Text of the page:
As we reflect on nearly 50 years of MCC Ministry, I invite you to reflect on how we all participate in building God’s vision for the world. Your generosity allows MCC to impact and transform the lives of those in our communities and beyond.
We are thankful for everything you do for the church, and simply put, without your kindness and generosity we could not be part of the work God has given us to do. It is that time when I ask once again for your prayers and consideration of our Anniversary Sunday. These funds help support the programs and ministries of our church.
We have set a lofty goal of $250,000 to go towards Emerging Ministries and other vital MCC programs. The Anniversary Sunday campaign is one integral component of reaching this goal over the course of the upcoming year. I know that by working hand in hand, we can and will succeed!
Grace and Peace,
Global Moderator of Metropolitan Community Churches (MCC), the Rev. Dr. Nancy Wilson, spoke out today in response to the secret meeting between the Pope and Kim Davis, the county clerk who denied marriage licenses in defiance of a ruling by the Supreme Court for equality under the law for all couples.
“As an LGBTQ faith leader who was at the White House last week to welcome the Pope, I am so disappointed and incredulous,” said the Rev. Dr. Nancy Wilson, Global Moderator of MCC. “We politely urged Pope Francis to say out loud that LGBTQ people in Africa, Eastern Europe, and the USA have a right to life. Instead, in a secret meeting with Kim Davis, that is now public, he encouraged a woman who symbolizes contempt for the human and spiritual rights of LGBTQ people in this country.”
“As the Global Moderator of Metropolitan Community Churches, I speak for LGBTQ people around the world who are literally dying for the Pope to take the next step after his ‘Who am I to judge?’ statement and say, ‘LGBTQ people are created in the image of God and deserve to live without fear of prison, persecution, or execution.'”
“Pope Francis, we so appreciate your advocacy for the poor. We are poor. We love your stand on climate care. We care! But, Pope Francis, do you care about LGBTQ lives? We are dying to know.”
The New Republic headline declared, “Pope Francis Won’t Save the Planet.” Maybe not, but we can! It is time to stop unchecked climate change. The life you save could be your own.
Pope Francis may be the best known and the most beloved planetary leader ever. His flock is over one billion strong, and they represent about half of all Christians. Catholics and Protestants alike are inspired by his dedication to the poor, and belief in the full humanity of prisoners and immigrants. His outspoken encyclical on climate care, his willingness to meet with sex-abuse victims, and to clean up the Vatican bank are all historic expressions of accountability as well as compassion.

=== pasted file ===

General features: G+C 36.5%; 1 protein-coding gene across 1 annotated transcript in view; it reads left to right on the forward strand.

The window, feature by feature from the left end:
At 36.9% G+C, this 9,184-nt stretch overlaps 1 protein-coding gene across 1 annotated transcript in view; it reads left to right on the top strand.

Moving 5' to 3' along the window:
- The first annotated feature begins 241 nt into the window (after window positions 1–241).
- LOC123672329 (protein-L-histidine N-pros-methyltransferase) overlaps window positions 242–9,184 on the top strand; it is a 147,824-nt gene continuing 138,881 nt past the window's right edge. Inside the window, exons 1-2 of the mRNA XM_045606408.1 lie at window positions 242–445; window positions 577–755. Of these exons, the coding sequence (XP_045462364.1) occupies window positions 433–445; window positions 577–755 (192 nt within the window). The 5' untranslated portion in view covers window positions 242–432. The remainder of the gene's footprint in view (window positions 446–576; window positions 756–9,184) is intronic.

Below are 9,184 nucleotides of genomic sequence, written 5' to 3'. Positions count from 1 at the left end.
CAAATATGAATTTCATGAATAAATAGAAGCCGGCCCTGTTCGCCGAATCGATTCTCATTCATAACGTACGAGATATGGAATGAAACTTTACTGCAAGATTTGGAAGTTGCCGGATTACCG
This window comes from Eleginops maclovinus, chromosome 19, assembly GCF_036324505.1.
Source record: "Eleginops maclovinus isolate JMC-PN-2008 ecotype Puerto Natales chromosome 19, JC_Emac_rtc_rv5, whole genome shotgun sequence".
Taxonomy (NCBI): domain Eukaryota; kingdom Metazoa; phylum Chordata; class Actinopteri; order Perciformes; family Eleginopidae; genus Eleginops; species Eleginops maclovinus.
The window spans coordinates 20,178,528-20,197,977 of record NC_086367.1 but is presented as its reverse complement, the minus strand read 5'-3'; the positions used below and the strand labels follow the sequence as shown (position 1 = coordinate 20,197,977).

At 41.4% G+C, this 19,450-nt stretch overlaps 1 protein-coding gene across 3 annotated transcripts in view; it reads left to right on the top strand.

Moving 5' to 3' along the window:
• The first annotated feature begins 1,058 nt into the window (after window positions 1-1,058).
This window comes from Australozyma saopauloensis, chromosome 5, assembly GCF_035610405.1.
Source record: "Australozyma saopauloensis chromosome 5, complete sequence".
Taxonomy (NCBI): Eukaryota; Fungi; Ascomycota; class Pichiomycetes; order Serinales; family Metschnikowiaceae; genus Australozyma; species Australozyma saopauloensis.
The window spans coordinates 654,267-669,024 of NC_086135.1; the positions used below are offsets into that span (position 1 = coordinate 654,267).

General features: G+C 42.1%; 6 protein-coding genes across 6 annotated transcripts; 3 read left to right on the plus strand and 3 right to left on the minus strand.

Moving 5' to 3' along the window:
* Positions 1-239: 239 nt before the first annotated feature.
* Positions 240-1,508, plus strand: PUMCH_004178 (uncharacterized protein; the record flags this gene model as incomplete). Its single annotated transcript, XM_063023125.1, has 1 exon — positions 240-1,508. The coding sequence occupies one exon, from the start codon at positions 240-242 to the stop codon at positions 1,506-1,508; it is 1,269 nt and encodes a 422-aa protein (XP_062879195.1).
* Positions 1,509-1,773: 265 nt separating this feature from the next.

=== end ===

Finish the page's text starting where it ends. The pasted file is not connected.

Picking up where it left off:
The trip to the United States by the Pope is timed perfectly for a lead-up to the United Nations Sustainable Development meeting, which is considering a plan to eliminate hunger and poverty in 15 years. We can do it if we choose. But will we?
Climate is central to any such efforts. Sea levels are rising, violent storms are increasing, and poor people are literally at the brink of being swept away. Even middle class survivors of hurricanes Sandy and Katrina will tell you that everything you own can be swept away in a day, and you awaken to face poverty and homelessness.
The Pope is awake. A Reuters article in July quoted Pope Francis who said, “Human-induced climate change is a scientific reality, and its effective control is a moral imperative for humanity.”
Churches and institutions of higher education are beginning to take this moral imperative seriously. There are people of good will who are making changes, and there are decent people whose highest priority is to protect investment portfolios–not the planet.
Fossil fuel investments do not look good on their own merits. The signs are everywhere if you have eyes to see and ears to hear. Carmakers are shifting to plug-in cars as fast as they can create them. Oil companies have been drilling fast and furious, and decimating communities with impunity with a boom-and-bust mentality in places like the Dakotas. Today, with plummeting prices, it’s time to get out of oil and coal.
Right now, there is a growing movement of universities and religious institutions todivest from fossil fuel. In denominational settings, the arguments against fossil fuel divestment echo the arguments against divesting from South Africa at the height of Apartheid: “You will hurt the people who are most vulnerable.” “We need to stay invested so we can be at the table to change policies.” “You don’t know enough about investing to tell us how to invest.”